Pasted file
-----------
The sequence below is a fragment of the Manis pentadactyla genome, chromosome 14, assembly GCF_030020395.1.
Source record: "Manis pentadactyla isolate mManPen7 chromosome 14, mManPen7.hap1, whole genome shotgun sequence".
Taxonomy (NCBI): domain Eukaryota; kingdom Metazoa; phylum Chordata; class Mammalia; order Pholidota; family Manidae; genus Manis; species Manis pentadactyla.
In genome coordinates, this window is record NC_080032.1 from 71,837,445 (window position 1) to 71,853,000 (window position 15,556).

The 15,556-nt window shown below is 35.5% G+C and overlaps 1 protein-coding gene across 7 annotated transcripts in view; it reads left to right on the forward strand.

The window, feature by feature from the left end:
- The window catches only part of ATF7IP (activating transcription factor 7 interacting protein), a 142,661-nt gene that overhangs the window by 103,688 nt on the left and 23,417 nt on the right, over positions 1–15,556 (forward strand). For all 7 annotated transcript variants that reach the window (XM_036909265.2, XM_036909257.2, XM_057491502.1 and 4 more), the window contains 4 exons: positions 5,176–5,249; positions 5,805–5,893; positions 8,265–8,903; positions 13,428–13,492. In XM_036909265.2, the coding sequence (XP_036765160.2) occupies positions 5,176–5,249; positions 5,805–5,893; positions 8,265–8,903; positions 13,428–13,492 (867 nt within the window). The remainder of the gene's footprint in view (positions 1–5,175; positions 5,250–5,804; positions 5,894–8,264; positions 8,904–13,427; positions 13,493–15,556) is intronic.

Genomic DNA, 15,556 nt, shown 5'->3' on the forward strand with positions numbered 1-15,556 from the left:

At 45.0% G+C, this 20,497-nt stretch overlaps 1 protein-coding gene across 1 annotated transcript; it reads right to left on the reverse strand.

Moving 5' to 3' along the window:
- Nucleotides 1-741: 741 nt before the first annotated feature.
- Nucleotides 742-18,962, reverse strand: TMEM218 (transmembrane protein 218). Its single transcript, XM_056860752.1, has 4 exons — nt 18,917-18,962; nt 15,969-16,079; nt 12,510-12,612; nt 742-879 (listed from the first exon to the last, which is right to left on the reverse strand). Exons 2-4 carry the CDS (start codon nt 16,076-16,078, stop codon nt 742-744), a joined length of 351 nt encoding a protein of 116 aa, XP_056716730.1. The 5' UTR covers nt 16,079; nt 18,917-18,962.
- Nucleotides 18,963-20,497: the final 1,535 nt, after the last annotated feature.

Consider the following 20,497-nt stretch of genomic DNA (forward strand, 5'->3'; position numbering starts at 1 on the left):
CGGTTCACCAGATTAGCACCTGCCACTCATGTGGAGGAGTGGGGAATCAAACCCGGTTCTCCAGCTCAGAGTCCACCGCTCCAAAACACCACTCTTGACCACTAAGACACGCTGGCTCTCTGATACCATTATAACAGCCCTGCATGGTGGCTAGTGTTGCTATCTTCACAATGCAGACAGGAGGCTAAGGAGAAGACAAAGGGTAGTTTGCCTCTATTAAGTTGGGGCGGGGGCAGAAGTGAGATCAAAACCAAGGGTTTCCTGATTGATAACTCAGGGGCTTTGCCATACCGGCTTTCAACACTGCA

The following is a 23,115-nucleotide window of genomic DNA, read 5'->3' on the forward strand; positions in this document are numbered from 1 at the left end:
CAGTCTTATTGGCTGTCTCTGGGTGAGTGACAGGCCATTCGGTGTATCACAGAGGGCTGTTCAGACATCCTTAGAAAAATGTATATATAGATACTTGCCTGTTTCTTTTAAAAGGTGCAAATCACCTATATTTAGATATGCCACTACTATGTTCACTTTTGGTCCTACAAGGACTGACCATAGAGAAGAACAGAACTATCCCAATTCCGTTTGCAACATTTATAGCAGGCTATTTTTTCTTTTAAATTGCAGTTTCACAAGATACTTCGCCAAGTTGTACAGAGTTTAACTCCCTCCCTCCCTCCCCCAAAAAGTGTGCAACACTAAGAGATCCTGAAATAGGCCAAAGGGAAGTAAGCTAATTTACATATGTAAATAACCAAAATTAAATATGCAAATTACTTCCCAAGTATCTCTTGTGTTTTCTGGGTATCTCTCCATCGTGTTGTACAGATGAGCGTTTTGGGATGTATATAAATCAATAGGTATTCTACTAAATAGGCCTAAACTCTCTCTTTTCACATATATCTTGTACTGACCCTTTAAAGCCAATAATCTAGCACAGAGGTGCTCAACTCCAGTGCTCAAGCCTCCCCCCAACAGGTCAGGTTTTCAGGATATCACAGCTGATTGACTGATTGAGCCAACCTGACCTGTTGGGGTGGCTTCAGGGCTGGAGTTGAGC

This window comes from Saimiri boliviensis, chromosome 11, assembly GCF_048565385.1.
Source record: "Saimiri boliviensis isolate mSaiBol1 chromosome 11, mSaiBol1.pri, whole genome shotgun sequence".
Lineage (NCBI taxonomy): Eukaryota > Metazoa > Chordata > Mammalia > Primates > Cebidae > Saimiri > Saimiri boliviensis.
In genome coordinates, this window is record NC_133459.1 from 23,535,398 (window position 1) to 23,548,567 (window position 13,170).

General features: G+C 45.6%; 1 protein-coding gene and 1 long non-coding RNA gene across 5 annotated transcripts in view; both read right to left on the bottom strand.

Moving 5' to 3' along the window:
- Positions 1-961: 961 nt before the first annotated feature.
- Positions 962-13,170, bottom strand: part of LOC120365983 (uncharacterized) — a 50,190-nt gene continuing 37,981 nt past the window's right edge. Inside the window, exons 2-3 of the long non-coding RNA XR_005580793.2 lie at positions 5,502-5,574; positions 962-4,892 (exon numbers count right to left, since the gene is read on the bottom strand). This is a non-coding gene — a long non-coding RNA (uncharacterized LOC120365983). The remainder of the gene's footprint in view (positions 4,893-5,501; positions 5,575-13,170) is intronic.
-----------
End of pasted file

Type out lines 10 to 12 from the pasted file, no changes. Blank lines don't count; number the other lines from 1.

Moving 5' to 3' along the window:
- Nucleotides 1-741: 741 nt before the first annotated feature.
- Nucleotides 742-18,962, reverse strand: TMEM218 (transmembrane protein 218). Its single transcript, XM_056860752.1, has 4 exons — nt 18,917-18,962; nt 15,969-16,079; nt 12,510-12,612; nt 742-879 (listed from the first exon to the last, which is right to left on the reverse strand). Exons 2-4 carry the CDS (start codon nt 16,076-16,078, stop codon nt 742-744), a joined length of 351 nt encoding a protein of 116 aa, XP_056716730.1. The 5' UTR covers nt 16,079; nt 18,917-18,962.